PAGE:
In the not-so-distant past, Arizona’s economy was driven by growth – population growth and the construction industry that served it.
Arizona’s economy is still driven by growth, but in 2021, growth is defined differently. Growth means semiconductors. It means electric and automated vehicles. It means advanced manufacturing. Artificial intelligence. Quantum computing. Cybersecurity. Aerospace and defense. Photonics. Biopharma, MedTech and other advanced industries.
The state is outperforming the country when it comes to workforce, employment, manufacturing jobs, population growth and wage growth. It’s a Top 10 state for economic momentum, tech jobs added in the past year, and jobs recovered during the pandemic.
Arizona’s tech manufacturing posted the third-fastest growth rate in the nation in 2020. CompTIA’s Cyberstates 2021 projects 20 percent growth in Arizona tech jobs through 2030. Total manufacturing exports grew by $2.1 billion to a record high $24.7 billion in 2019.
“Today, our economy is diversified across high-tech industries, with more jobs in manufacturing than construction,” says Sandra Watson, president and CEO of the Arizona Commerce Authority (ACA). “Our start-up ecosystem is attracting global attention. And our state is not only competing at the highest level for economic development projects – and we’re seeing continued success.”
For instance, Taiwan Semiconductor Manufacturing Company (TSMC) is building a $12 billion fab in Phoenix that will use the company’s advanced 5-nanometer production technology to produce up to 20,000 semiconductors a month. TSMC’s new facility will create 1,600 permanent high-tech jobs, while supporting thousands of additional indirect jobs.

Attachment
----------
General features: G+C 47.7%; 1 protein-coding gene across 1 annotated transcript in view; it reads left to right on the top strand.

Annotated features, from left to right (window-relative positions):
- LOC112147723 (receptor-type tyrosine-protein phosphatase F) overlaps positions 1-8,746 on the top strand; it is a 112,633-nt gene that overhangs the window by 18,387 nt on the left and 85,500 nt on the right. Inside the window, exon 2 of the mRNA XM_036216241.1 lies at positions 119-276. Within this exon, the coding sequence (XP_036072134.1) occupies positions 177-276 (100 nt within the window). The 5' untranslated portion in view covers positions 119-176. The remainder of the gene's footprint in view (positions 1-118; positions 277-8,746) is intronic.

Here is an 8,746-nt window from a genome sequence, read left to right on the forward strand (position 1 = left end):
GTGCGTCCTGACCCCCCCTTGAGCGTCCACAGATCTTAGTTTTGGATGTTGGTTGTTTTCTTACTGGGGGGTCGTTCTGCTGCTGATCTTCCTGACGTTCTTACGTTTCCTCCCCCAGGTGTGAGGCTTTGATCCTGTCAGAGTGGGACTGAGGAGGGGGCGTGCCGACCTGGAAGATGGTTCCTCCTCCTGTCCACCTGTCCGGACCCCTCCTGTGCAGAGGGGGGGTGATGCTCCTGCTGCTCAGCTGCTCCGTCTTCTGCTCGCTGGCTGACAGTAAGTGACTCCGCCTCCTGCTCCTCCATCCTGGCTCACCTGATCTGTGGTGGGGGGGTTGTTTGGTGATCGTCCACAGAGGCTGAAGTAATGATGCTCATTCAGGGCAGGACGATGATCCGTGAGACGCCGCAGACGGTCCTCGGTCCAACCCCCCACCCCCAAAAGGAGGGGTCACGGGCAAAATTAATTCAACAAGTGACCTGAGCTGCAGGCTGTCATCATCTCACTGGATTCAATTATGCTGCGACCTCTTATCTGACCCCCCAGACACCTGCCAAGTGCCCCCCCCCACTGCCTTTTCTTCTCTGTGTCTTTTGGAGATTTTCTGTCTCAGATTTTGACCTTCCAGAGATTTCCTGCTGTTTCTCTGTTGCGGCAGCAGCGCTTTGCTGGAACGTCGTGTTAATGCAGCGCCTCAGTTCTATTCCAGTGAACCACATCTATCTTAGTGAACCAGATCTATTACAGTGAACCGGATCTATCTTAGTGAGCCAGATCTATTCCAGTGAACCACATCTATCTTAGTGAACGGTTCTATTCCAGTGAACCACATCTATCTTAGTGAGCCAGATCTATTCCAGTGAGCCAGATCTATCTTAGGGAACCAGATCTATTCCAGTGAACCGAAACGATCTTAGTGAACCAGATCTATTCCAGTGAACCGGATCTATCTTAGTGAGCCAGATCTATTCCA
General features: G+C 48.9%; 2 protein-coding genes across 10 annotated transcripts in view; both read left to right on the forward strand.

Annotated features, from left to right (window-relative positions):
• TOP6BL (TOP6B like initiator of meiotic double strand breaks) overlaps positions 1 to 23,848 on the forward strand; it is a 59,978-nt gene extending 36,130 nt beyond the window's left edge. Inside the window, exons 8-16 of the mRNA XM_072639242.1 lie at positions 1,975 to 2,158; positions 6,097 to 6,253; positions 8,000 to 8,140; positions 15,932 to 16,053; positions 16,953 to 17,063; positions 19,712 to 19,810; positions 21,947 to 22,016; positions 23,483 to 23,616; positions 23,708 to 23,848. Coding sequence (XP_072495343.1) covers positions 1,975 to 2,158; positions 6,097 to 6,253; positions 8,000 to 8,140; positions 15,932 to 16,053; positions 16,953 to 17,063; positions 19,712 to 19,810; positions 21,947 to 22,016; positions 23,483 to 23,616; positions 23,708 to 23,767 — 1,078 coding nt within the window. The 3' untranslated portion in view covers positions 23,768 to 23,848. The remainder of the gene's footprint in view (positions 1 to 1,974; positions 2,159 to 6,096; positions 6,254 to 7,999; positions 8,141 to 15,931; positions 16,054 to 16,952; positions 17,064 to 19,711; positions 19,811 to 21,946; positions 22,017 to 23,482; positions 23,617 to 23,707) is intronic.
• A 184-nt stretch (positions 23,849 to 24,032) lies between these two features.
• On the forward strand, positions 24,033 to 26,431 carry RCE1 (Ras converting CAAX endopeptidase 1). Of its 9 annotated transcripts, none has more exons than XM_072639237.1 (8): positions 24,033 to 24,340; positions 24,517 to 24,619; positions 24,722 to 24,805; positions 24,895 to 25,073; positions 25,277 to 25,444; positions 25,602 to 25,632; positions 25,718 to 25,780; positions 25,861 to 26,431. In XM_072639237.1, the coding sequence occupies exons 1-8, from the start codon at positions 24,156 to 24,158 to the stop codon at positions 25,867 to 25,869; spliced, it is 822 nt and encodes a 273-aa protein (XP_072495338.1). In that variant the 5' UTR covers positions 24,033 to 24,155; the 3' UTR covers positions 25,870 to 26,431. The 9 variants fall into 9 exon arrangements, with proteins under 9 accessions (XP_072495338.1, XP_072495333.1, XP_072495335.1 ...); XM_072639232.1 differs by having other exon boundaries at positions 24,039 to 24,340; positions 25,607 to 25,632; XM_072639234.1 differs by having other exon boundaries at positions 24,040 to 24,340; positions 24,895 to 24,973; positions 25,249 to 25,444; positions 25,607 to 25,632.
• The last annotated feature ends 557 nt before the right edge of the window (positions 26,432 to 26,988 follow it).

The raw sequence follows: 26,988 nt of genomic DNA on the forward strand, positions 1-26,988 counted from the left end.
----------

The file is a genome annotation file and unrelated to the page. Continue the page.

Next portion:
Arizona is also home to Intel’s largest manufacturing site. In March 2021, the company announced it would invest an additional $20 billion into the state with two new semiconductor fabs, adding 3,000 new high-tech jobs and bringing Intel’s total Arizona employees to 16,000.
“We are setting a course for a new era of innovation and product leadership at Intel,” CEO Pat Gelsinger said in announcing the Arizona expansion. These historic announcements, along with Arizona’s already sizeable semiconductor industry, prompted Forbes to dub Arizona “U.S. Semiconductor Central,” highlighting the state’s position as the epicenter of national efforts to expand chip manufacturing capacity. But it’s not just Intel and TSMC. Microchip, ON Semiconductor, NXP, Qualcomm, Broadcom Benchmark Electronics also contribute to the state’s semiconductor industry, which currently employs more than 22,000 people in Arizona, ranked Top 5 in the country.
“Arizona has proven to be an excellent location for Benchmark to grow and thrive,” Benchmark CEO Jeff Benck said after the company moved its headquarters from Angleton, Texas to Tempe in 2017, and built a new advanced manufacturing facility there. The move added another chapter to Arizona’s long history of semiconductor production, which began in the 1950s at Motorola’s research and development lab in Phoenix. The accumulated expertise in industries like semiconductors and aerospace and defense have spawned newer advanced industries, like electric vehicle manufacturing. Already, Arizona is being hailed as “a modern-day salon of EV innovators.”
ElectraMeccanica, a Canadian company, is the newest member of Arizona’s EV ecosystem. The state emerged as the top choice in a comprehensive national search for sites that matched the electric-vehicle maker’s technical and workforce criteria. CEO Paul Rivera said Arizona had the “best overall comprehensive proposal – land, building, workforce and incentives.”
“This decision is monumental for our business and will be transformative for our host city and state,” Rivera said when announcing the U.S.-based operations. The $33 million plant will be designed to produce up to 20,000 units annually of the company’s flagship three-wheel, single-occupant SOLO EV.
Other large-scale EV projects include:
- Lucid Motors’ 1 million-square-foot plant in Casa Grande, which is the first factory in the U.S. built from the ground up for the purpose of making electric vehicles;